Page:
Herein lies a new edition of Tone Roads, a column by Robert Ham, a regular contributor to the Mercury, highlighting the most interesting classical events happening in the Portland area each month.
Pianist Yenif Bronfman refers to Sergei Rachmaninoff's Piano Concerto No. 3 as a "monster," and according to writer Sadie Dingfelder, one piano teacher "compared the piece's physical demands to shoveling 10 tons of coal." A bit hyperbolic, yet there's some truth in their assessments as well. The piece does demand a lot of fleet-fingered action on the part of the performer, particularly during its final movement. But its true weight comes from the emotional and tonal shifts that require a player to exude both tenderness and bombast. French-Canadian pianist Marc-André Hamelin is more than up to that particular task. One of the most celebrated performers of recent years, he has been described as a "super virtuoso" and has received praise from critics and conductors the world over. This combination of performer and piece is such a momentous event that the Oregon Symphony is offering up three chances to experience it live.
The members of the Oregon Pro Arte Chamber Orchestra have obviously lived here long enough to know that it's about this time of year that the weather takes a turn for the wet and chilly. The program for the first concert of their 2016-17 season looks to the crisp temperatures and slower movements of Portland's citizens, as reflected in their choice of Erik Satie's calmly unfurling Gymnopedies (as orchestrated by Claude Debussy), Gabriel Faure's Masques et Bergamasques, Op. 112, and Two Pieces for Small Orchestra, one of Frederick Delius's most hopeful and beautiful creations.
The Michigan-based Akropolis Reed Quintet uses a delightfully unusual batch of instruments: alto sax, clarinet, oboe, bass clarinet, and bassoon. It's a broad range of timbres that allows them to tackle an equally large variety of classical music. At their upcoming Portland appearance they'll perform an adaptation of Jean-Phillippe Rameau's baroque beauty Le rappel des oiseaux and an arrangement of Gershwin's An American In Paris, alongside two modern pieces written specifically for the group by composers David Biedenbender and Marc Mellits.
Next month, a group of NW composers, including Art Resnick, Jennifer Wright, and Daniel Brugh will travel to Cuba for the first time as part of the Festival de la Habana and will hear their music performed by musicians from the island nation. (A group of Cuban composers will, in return, be visiting Portland next May.) It's an exciting opportunity that the Cascadia Composers will celebrate in this preview performance, which will also hopefully generate some much-needed funds to pay for their airfare and travel expenses.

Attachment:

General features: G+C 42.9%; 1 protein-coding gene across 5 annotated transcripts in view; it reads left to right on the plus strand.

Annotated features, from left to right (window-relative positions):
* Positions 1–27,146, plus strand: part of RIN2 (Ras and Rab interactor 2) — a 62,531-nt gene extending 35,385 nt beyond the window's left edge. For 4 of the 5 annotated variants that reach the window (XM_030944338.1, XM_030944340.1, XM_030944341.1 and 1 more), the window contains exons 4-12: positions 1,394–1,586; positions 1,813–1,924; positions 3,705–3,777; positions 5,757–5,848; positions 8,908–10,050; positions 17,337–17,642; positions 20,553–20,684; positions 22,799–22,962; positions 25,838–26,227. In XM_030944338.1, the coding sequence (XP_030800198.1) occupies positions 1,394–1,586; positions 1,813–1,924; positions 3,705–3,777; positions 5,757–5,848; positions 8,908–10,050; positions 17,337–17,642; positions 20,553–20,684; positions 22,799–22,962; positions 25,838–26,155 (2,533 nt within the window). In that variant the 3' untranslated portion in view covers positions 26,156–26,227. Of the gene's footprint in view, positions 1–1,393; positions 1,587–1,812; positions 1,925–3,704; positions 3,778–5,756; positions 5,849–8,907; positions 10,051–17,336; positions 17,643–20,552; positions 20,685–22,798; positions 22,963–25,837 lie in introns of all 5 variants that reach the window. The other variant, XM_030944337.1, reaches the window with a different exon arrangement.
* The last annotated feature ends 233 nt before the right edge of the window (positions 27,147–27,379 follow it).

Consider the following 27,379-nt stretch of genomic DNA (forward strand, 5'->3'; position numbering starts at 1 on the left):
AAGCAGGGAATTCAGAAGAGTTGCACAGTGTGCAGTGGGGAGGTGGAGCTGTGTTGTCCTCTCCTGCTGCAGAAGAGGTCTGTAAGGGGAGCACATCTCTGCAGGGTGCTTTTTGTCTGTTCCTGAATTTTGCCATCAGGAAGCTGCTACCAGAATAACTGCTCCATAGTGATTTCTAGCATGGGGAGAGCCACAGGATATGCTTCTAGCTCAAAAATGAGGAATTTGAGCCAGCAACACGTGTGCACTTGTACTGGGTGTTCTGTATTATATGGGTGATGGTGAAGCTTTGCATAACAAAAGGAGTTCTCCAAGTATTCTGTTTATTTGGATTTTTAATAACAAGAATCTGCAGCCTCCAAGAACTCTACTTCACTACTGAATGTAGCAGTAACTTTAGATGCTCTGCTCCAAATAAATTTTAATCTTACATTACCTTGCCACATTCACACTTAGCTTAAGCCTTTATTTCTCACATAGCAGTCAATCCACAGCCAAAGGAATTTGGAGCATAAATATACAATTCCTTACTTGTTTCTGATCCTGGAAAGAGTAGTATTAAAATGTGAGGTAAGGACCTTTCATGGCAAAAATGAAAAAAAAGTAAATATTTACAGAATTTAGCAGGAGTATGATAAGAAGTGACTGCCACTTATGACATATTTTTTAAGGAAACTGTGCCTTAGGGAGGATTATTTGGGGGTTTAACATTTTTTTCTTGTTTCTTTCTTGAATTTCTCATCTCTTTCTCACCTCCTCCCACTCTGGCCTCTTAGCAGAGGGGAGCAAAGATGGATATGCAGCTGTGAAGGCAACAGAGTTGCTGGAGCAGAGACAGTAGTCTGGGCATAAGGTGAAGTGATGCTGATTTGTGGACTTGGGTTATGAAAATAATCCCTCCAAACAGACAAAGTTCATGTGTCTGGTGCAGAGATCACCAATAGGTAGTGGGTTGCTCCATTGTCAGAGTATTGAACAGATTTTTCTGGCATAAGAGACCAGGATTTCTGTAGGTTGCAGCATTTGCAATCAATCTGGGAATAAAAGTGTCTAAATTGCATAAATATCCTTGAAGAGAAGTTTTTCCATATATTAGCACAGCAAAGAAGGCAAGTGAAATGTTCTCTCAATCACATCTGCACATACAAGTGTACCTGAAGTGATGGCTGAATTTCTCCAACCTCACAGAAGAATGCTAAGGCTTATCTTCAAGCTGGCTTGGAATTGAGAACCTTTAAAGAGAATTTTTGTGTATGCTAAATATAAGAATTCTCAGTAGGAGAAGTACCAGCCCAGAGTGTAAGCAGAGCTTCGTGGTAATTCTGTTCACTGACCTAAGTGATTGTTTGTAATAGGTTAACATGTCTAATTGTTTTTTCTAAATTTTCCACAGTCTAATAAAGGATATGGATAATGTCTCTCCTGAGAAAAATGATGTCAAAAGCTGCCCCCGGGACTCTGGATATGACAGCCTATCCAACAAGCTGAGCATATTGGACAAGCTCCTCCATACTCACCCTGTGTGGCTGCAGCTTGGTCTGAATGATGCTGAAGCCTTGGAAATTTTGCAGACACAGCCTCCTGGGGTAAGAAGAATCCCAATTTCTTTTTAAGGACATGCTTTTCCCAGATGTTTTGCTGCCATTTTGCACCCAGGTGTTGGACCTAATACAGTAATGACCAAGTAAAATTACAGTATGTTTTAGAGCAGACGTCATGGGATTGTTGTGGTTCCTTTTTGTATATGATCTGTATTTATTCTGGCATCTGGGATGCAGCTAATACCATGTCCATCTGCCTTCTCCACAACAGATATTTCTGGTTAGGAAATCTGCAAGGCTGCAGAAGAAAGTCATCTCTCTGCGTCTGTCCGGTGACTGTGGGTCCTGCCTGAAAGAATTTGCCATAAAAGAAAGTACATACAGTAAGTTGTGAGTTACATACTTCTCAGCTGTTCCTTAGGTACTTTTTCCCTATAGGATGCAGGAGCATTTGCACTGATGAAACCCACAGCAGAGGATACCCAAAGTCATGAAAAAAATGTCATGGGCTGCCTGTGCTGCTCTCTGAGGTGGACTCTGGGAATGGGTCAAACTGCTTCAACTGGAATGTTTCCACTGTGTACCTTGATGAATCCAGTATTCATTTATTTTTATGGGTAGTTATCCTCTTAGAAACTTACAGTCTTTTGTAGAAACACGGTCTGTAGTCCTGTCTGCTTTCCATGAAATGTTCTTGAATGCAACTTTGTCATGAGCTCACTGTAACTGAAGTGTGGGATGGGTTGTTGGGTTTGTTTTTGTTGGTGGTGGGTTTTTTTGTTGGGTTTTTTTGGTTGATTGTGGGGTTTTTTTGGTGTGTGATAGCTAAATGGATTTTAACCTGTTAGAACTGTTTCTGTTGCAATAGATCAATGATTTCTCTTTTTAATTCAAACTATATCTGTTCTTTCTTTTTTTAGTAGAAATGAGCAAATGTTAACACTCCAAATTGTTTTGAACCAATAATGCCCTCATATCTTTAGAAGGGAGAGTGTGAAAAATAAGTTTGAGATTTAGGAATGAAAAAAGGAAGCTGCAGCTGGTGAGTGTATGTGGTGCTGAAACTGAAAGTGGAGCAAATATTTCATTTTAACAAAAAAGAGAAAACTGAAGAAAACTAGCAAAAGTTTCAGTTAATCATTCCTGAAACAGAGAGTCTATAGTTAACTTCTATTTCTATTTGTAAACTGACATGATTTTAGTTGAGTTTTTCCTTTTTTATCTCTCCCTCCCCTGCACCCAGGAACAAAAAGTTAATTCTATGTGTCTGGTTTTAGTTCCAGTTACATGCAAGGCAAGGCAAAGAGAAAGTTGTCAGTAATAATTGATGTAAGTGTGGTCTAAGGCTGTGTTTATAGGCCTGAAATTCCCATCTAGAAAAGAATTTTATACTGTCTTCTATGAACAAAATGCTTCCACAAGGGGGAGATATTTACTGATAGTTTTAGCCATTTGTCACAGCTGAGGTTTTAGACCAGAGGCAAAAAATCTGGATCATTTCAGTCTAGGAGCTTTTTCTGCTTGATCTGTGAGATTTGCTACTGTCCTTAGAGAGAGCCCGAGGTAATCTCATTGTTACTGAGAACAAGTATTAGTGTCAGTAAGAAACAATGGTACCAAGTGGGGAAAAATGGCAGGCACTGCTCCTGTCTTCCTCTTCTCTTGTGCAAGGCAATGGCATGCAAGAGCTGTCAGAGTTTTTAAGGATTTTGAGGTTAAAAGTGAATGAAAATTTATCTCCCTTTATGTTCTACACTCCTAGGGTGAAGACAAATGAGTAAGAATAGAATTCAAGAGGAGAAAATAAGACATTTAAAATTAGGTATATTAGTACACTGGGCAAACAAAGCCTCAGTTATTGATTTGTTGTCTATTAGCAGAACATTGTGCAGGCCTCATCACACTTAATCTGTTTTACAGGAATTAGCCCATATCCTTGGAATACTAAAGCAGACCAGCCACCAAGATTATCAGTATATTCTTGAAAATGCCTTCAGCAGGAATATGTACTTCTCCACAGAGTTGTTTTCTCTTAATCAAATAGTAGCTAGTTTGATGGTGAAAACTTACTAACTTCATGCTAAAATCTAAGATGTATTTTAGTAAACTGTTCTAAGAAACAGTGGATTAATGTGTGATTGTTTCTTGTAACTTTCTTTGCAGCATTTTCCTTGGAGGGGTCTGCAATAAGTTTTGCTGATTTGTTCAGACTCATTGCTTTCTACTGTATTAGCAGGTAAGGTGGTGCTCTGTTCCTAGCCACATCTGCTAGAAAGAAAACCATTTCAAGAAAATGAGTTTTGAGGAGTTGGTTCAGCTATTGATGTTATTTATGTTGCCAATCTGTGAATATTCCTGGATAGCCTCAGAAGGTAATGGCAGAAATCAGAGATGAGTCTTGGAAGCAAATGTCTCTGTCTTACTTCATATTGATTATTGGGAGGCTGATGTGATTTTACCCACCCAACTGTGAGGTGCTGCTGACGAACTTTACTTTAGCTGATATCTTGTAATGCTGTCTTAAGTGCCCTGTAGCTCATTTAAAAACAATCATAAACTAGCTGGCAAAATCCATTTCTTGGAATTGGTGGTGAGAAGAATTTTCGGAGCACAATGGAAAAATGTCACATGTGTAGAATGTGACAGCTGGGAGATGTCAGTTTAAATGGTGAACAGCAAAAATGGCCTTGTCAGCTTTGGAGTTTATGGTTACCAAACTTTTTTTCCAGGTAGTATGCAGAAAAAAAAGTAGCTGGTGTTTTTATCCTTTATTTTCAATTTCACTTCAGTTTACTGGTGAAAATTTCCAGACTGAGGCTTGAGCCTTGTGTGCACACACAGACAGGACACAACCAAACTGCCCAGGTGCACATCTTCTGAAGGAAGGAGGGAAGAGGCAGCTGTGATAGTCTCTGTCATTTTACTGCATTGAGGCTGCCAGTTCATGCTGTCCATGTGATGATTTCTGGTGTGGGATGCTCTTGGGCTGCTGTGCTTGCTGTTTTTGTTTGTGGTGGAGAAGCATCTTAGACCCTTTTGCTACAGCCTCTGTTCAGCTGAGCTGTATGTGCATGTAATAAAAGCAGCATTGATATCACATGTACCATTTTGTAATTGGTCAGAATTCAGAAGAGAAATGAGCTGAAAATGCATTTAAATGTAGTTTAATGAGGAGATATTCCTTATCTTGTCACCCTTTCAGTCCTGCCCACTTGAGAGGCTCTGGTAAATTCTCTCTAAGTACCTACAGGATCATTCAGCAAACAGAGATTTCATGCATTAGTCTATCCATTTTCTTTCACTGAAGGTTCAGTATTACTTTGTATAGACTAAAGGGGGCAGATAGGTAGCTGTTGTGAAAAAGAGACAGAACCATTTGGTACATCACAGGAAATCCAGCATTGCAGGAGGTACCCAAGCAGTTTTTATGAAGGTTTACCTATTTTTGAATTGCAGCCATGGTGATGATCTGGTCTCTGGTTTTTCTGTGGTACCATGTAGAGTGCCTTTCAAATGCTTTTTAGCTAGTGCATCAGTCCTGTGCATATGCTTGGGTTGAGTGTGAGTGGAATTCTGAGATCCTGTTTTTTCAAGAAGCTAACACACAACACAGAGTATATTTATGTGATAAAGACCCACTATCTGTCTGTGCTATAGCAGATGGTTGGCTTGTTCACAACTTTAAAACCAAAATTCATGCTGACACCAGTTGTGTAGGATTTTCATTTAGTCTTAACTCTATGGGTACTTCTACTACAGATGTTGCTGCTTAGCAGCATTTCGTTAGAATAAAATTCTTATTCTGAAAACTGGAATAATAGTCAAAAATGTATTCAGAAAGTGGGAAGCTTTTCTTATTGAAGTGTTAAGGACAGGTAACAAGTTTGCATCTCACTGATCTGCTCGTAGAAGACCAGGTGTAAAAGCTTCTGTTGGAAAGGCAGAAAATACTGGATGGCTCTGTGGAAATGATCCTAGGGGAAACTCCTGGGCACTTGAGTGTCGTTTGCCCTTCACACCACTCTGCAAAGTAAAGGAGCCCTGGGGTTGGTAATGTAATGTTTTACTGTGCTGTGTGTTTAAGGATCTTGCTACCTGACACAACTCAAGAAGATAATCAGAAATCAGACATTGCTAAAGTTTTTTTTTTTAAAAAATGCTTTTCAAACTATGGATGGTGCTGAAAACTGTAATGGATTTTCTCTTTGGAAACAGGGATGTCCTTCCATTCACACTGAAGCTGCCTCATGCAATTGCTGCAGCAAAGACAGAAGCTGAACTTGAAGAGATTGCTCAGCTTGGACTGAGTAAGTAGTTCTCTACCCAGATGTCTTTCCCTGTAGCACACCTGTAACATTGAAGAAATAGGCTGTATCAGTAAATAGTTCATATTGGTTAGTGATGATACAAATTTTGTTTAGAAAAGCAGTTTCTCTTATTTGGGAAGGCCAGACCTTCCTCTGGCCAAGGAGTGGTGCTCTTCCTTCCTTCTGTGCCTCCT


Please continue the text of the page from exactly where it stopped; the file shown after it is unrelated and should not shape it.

For the past 15 years, the Sunnyside Symphony has been growing in reputation and stature among classical music lovers in Portland. The all-volunteer ensemble is garnering attention for their fine programs and for making their events free of charge in hopes of bringing in folks who might otherwise avoid such concerts. The orchestra is kicking off their new season with scheduled performances of Jean Sibelius's elegant and bold Symphony No. 5 and 2nd Essay for Orchestra, op. 17, a single-movement work by Samuel Barber that takes exponential leaps in complexity and intensity as it moves forward.
Matt Hannafin's quarterly series of modern classical returns for its fall installment with another striking program that brings together both composed and improvised work. A highlight of this event will surely be the world premiere of semaphore, a new piece by East Coast performer and composer Audra Wolowiec that blends original poetry and some raw vocal sounds to be performed by CHOIR, a group led by Jesse Mejía. Also on tap is an all-electronic work built from field recordings captured along the Columbia River as performed by Derek Ecklund and three drops of rain/east wind/ocean, a duo work by Antoine Beuger that will be brought to life by guitarist Doug Theriault and his wife Pauline on piano.
A percussion-heavy evening awaits, thanks to an appearance by Scottish musician Colin Currie, who is currently in his second year as the Oregon Symphony's artist-in-residence. To commemorate the occasion, the orchestra and performer will join forces to present the West Coast premiere of composer Andrew Norman's fascinating concerto Switch, which evokes the feeling of channel-surfing as the various instruments in the symphony are "triggered" by the percussion sounds. That work is sandwiched between two symphony-only performances of Richard Strauss's self-referential tone poem Ein Heldenleben and another contemporary work: Andrew Rouse's single-movement Supplica.